--Stanley Kubrick

"[T]here was always a conflict between my policy of not being too emotional and being true to the fact, without being cold and not reaching the audience. [...] I have always insisted that I would never tell lies in my movies, to only tell the truth. This is a big principle for me."

--Shohei Imamura, Japanese film director Shohei Imamura speaks to the World Socialist Web Site, 2000.9.19

"I think that high art reposes on popular art; without one there cannot be the other."

--Eric Rohmer

"The function of the flashback is Freudian. [...] The Americans had been using it in a very closed way, too rigorously and literally. This was a mistake; you have to let it wander like the imagination, or like a dream."

--Sergio Leone

"Before, you dealt with the studio. It had one or two persons and now you have masses of executives who have to justify their existence and write so-called "creative notes" and have creative meetings. They obsess about the word creative probably because they aren't."

--Roman Polanski interviewed by Taylor Montague

"When I make a film, I never stop uncovering mysteries, making discoveries. When I'm writing, filming, editing, even doing promotional work, I discover new things about the film, about myself, and about others. That is what I'm subconsciously looking for when shooting a film: to glimpse the enigmas of life, even if I don't resolve them, but at least to uncover them. Cinema is curiosity in the most intense meaning of the word."

--Pedro Almodovar

"We can see loss as something missing, but that missing space can be filled with something else, and that creates healing."

--Hirokazu Kore-eda

"I hate even the idea of a synopsis. When stories are really working, when you're providing subtextual exploration and things that are deeply layered, you're obligated to not say things out loud."

--Shane Carruth

Thursday, July 11, 2019

Stupid Quotes #1: Cinematic hacks spout inanity...

...as a chick lays eggs...
"I love almost all of Stanley Kubrick, there's almost no Stanley Kubrick I don't love. I love Lolita, I love Dr. Strangelove. I love A Clockwork Orange, obviously. I even like a lot of Barry Lyndon (laughs). And early stuff, like The Killing and Paths of Glory. [...] It's ridiculous. Look, he made the best comedy ever, he may have made one of the best science fiction movies ever, he made the best horror movie ever. I couldn't watch the end of The Shining. I went through half The Shining for years before I could finish, because I'm a writer and as soon as he starts writing "All work and no play makes Jack a dull boy," I had to turn it off."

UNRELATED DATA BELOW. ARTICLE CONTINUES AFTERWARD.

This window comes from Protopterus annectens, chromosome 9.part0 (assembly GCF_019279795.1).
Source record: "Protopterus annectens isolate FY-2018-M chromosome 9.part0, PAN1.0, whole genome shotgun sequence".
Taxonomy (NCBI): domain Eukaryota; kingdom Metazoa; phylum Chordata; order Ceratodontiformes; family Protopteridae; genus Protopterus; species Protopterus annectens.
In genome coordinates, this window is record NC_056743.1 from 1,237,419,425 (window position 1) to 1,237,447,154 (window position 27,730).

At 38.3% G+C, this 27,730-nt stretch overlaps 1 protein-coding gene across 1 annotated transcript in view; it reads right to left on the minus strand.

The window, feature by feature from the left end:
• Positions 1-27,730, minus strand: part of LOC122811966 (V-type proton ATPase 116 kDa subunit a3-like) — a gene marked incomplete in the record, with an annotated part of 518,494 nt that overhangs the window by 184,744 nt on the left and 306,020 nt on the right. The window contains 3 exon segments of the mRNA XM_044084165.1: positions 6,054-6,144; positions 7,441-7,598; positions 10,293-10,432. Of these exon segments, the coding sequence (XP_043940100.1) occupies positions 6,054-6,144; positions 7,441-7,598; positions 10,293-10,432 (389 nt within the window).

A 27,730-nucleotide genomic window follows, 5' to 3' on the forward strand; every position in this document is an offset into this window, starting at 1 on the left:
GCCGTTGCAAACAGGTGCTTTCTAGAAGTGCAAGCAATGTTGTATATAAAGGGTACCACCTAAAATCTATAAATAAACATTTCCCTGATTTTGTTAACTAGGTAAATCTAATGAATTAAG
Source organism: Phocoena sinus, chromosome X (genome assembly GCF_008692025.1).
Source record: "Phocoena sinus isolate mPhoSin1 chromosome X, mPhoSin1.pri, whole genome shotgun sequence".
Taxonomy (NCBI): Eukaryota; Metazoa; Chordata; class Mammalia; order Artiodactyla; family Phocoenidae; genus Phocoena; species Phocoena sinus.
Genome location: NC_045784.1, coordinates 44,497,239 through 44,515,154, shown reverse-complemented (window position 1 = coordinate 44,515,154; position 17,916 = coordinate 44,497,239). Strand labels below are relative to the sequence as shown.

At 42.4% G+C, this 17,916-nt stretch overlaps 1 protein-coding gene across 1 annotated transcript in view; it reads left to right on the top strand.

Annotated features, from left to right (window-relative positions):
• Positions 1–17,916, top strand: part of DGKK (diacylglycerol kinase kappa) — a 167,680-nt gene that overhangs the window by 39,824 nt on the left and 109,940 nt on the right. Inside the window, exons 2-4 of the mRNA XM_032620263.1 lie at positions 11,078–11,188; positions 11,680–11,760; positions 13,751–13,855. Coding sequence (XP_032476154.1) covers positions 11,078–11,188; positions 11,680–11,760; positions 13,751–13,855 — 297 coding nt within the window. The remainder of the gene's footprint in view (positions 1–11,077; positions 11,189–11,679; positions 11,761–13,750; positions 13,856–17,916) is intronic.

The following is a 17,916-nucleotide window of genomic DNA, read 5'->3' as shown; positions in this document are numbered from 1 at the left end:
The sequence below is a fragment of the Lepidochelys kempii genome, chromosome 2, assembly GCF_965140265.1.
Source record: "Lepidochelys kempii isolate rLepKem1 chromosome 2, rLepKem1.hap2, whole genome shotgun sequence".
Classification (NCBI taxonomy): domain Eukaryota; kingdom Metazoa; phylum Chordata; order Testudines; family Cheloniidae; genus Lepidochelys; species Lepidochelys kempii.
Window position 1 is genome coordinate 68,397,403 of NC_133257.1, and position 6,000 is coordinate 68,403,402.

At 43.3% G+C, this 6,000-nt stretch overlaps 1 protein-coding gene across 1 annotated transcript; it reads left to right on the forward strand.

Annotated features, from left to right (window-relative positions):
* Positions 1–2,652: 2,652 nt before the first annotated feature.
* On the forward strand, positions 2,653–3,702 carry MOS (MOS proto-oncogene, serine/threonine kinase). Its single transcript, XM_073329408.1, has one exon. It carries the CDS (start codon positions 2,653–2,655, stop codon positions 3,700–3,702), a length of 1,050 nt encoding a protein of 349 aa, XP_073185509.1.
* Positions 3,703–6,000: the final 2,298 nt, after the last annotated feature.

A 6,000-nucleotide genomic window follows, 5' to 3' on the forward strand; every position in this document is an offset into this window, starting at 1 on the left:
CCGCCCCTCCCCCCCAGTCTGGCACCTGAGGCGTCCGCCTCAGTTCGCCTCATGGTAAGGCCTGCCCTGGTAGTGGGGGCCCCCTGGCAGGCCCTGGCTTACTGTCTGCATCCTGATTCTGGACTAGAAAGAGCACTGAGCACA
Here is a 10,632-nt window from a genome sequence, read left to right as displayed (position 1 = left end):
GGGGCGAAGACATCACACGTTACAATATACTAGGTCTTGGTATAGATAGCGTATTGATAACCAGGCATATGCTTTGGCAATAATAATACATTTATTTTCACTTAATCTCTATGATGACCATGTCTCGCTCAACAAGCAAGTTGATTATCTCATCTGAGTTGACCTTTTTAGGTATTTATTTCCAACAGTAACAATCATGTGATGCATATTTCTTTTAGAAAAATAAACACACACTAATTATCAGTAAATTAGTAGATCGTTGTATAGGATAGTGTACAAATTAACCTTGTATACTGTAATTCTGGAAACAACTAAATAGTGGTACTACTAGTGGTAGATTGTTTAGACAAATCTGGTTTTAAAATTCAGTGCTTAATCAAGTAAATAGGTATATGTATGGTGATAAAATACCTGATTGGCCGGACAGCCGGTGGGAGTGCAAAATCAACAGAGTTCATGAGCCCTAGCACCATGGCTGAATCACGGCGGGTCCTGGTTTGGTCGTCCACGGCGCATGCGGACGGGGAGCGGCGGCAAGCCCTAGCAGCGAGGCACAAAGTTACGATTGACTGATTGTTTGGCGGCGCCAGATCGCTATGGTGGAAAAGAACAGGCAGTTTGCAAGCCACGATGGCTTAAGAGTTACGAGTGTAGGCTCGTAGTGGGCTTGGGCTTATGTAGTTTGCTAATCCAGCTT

--Gary Ross, 2012

"Well, it's not an ending [...] It's a Come Back Next Week, or in three years. And that upsets me. I go to movies expecting to have a whole experience. If I want a movie that doesn't end, I'll go to a French movie. That's a betrayal of trust to me. A movie has to be complete within itself, it can't just build off the first one or play variations."

--Joss Whedon on The Empire Strikes Back, 2013

"Loving a film is like falling in love with a woman or with a man like you never expect it. It it's not the one you think you will be in love with, you know. You think always that he will be with a beard, and black, and big and finally he's Chinese and you know it's the same thing."

--Luc Besson

"I think video games and that stuff should be as violent as possible, but age-appropriate. It should be realistic. When it's not realistic you run into kids running around shooting people and not realizing the consequences."

--Darren Aronofsky

"Everybody knows that the industrialized nations are the worst offenders."

--Roland Emmerich

"Making films has got to be one of the hardest endeavors known to humankind."

--Spike Lee

"Stop...stop, that's the next generation of fans. [...] How dare you pass judgment on those 12-year-old girls who like vampires! They need to be encouraged because in six years they'll be 18-year-old girls who like vampires and are into all sorts of goth-permissive and whatnot. Don't Poo-poo it. There's a plan, and it's working."

--Kevin Smith

"More than anything, there are more images in evil. Evil is based far more on the visual, whereas good has no good images at all."

--Lars von Trier

"It's not easy to strap yourself down to a desk and bash on a keyboard when you know you can direct lots of films, because directing films is fun and interactive and gregarious. Writing isn't."

--Guy Ritchie

"I'm so from the Woody Allen/Spike Lee school."

--M. Night Shyamalan